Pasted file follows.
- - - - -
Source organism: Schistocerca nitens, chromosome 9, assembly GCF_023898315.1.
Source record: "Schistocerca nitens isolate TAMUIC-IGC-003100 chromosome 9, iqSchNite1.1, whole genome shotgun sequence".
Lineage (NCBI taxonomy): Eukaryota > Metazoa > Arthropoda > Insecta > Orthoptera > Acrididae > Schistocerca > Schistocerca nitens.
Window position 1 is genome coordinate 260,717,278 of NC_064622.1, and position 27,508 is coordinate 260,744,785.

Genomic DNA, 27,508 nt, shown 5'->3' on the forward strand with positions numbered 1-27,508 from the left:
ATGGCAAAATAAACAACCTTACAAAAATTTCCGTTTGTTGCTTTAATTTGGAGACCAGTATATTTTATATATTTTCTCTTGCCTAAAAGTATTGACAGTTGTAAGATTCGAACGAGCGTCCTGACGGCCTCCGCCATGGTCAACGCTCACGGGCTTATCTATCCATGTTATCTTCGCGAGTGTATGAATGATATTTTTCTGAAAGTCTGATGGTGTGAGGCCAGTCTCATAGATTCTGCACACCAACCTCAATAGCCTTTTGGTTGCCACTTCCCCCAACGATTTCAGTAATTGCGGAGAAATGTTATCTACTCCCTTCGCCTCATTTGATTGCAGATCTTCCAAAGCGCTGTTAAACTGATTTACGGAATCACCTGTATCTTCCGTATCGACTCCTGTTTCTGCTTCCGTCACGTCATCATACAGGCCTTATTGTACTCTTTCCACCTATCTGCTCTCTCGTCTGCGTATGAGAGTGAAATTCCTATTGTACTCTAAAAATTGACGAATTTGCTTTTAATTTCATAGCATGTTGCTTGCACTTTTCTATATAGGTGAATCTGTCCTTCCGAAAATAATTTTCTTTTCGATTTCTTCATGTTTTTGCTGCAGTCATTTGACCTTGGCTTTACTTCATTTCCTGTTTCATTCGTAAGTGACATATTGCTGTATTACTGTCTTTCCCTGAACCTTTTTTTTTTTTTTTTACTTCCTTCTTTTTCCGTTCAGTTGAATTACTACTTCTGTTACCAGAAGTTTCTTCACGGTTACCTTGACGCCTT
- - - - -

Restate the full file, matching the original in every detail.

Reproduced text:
Source organism: Schistocerca nitens, chromosome 9, assembly GCF_023898315.1.
Source record: "Schistocerca nitens isolate TAMUIC-IGC-003100 chromosome 9, iqSchNite1.1, whole genome shotgun sequence".
Lineage (NCBI taxonomy): Eukaryota > Metazoa > Arthropoda > Insecta > Orthoptera > Acrididae > Schistocerca > Schistocerca nitens.
Window position 1 is genome coordinate 260,717,278 of NC_064622.1, and position 27,508 is coordinate 260,744,785.

Genomic DNA, 27,508 nt, shown 5'->3' on the forward strand with positions numbered 1-27,508 from the left:
ATGGCAAAATAAACAACCTTACAAAAATTTCCGTTTGTTGCTTTAATTTGGAGACCAGTATATTTTATATATTTTCTCTTGCCTAAAAGTATTGACAGTTGTAAGATTCGAACGAGCGTCCTGACGGCCTCCGCCATGGTCAACGCTCACGGGCTTATCTATCCATGTTATCTTCGCGAGTGTATGAATGATATTTTTCTGAAAGTCTGATGGTGTGAGGCCAGTCTCATAGATTCTGCACACCAACCTCAATAGCCTTTTGGTTGCCACTTCCCCCAACGATTTCAGTAATTGCGGAGAAATGTTATCTACTCCCTTCGCCTCATTTGATTGCAGATCTTCCAAAGCGCTGTTAAACTGATTTACGGAATCACCTGTATCTTCCGTATCGACTCCTGTTTCTGCTTCCGTCACGTCATCATACAGGCCTTATTGTACTCTTTCCACCTATCTGCTCTCTCGTCTGCGTATGAGAGTGAAATTCCTATTGTACTCTAAAAATTGACGAATTTGCTTTTAATTTCATAGCATGTTGCTTGCACTTTTCTATATAGGTGAATCTGTCCTTCCGAAAATAATTTTCTTTTCGATTTCTTCATGTTTTTGCTGCAGTCATTTGACCTTGGCTTTACTTCATTTCCTGTTTCATTCGTAAGTGACATATTGCTGTATTACTGTCTTTCCCTGAACCTTTTTTTTTTTTTTTTACTTCCTTCTTTTTCCGTTCAGTTGAATTACTACTTCTGTTACCAGAAGTTTCTTCACGGTTACCTTGACGCCTT